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The E-Den Project

Darkness gathers over the E-Den in Soho Square

We sent Sarah Day on a field trip to Soho Square, where she encountered an unlikely Cornish visitor, spreading the word about renewable energy.

Geoscientist 20.8 August 2010

Is it a golf ball? An igloo? No, it’s an ‘E-Den’. Inspired by the Eden Project, the bizarre-looking structure arrived in Soho Square last month, to house representatives from a variety of businesses hoping to raise awareness of Cornwall’s pioneering work in renewable energy. The dome is the creation of InvestinCornwall, which is promoting the county as a business destination, and a leader in the UK’s low carbon revolution.

“Cornwall has fantastic resources”, says Peter Ledingham, Operations Director for GeoScience Limited. “As well as geothermal resources, it’s surrounded on three sides by the ocean, so it has wave, tide and wind resources as well”.

It is the potential for geothermal energy resources which makes Cornwall a particularly attractive area for businesses. “Cornwall has by far the best geothermal resources in the UK’, says Ledingham. ‘The whole of the county is underlain by a granite which is heat producing – the heat flow is about double the national average. That means you can reach commercial temperatures with shallower drilling, and that’s a very big part of the economic case for geothermal development”.

GeoScience Ltd are planning a pilot project in Cornwall which hopes to begin drilling in January 2011, with a power station up and running by 2014 – all subject to funding. But theirs is not the only project underway.

“There are two other projects, like ours, which have sprung up completely independently of each other. I think that’s great – it shows how great the resources are in Cornwall” says Ledingham.

One is being led by the Eden Project which, as well as being a centre for conservation and education, is enthusiastic about the potential for developing renewable energy technology, both in Cornwall and further afield. “It’s something we’re very keen on”, says Dan James, Development Manager at the Eden Project, “particularly low carbon energy. In Cornwall we see ourselves as having a fantastic opportunity to use the county’s assets as a way of creating a new economy for ourselves. Traditionally we’ve focused on farming, fishing and tourism – generally low paid, low skilled jobs. The environmental technology centre could be a way of up-skilling our population and making ourselves more competitive”.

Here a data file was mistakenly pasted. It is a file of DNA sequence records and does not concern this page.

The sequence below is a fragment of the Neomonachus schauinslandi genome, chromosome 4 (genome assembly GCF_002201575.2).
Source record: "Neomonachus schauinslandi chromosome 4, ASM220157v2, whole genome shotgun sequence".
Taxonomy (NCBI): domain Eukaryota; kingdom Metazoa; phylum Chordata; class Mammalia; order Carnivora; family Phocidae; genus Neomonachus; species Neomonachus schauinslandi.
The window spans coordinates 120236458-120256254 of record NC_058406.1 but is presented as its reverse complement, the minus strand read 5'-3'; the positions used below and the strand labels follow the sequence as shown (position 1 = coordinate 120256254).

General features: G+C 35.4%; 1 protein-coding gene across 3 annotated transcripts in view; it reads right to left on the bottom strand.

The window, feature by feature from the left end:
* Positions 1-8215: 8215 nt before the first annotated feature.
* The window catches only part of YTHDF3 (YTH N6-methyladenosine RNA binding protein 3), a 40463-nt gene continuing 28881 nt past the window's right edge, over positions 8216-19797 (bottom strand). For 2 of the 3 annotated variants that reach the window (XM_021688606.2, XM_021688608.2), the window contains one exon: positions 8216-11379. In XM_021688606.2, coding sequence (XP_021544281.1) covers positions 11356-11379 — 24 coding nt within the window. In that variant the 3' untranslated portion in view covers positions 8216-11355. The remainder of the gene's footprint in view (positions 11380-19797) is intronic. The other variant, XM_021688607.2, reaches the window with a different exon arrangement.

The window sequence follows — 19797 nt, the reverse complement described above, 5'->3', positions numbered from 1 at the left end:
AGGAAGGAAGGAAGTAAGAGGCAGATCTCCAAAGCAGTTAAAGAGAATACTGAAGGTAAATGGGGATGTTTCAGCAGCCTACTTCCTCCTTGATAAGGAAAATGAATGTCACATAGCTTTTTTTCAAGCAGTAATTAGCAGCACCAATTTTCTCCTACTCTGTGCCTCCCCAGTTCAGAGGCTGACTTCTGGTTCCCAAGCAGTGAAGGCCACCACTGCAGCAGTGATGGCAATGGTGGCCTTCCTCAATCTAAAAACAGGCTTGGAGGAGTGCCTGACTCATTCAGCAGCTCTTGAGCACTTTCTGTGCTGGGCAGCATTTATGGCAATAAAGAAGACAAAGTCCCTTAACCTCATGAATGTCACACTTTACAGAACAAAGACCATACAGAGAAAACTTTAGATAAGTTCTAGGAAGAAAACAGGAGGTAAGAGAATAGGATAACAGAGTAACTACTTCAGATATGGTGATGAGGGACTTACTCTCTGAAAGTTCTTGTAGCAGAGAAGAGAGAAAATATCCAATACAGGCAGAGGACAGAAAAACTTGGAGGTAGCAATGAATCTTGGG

If the project is successful the Eden Project itself could end up being powered solely by geothermal energy. Currently, holes are being drilled in one of its car parks, to see if the granite is a rich enough heat source. If that works, there are plans to use the energy more widely; in particular in one of the government’s eco-town projects.

“One of the sites is about a mile away from the Eden Project’ says James, ‘so we’re looking at pumping some of the heat through to that site as well. We’re thinking that if our site works as a pilot then they might want to build more in the ecotown programme, and hopefully more across Cornwall”.

Geothermal energy is nothing new, particularly in Cornwall, where a great deal of research was carried out in the 1970s and 80s. So why is there so much interest in developing projects now?

“I think it’s because the economic climate has changed”, says Ledingham. “Also the technology for generating electricity has changed, and the willingness to look seriously at renewable energy is much greater than it was 25 years ago when the last geothermal research work was done in Cornwall. The time is right now to have another go at it”.

For Eden, it is not just about generating new energy sources. Geothermal research is forming an integral part of Eden’s project to inspire a new generation of youngsters to view the environment as an important part of their future careers.

“Part of the reason we’re here is to promote a project we’ve just got funding for called Green Talent”, says James, “which will take 5000 14 to 19 year olds through a ‘green induction programme’”.

In partnership with Kew Gardens, the RSPB and the Institute of Business and Education, the project will take the students on a week long induction programme at either Eden or Kew, to give them an insight into the impact the environment will have on future employment opportunities.

Says James: “Hopefully it will get them excited, and thinking of the environment as a career opportunity for them. Once they’ve finished the programme, we send them off to do work experience through companies who are currently looking at how the environment is impacting on how they run their business, to give them a practical experience of how it all works”.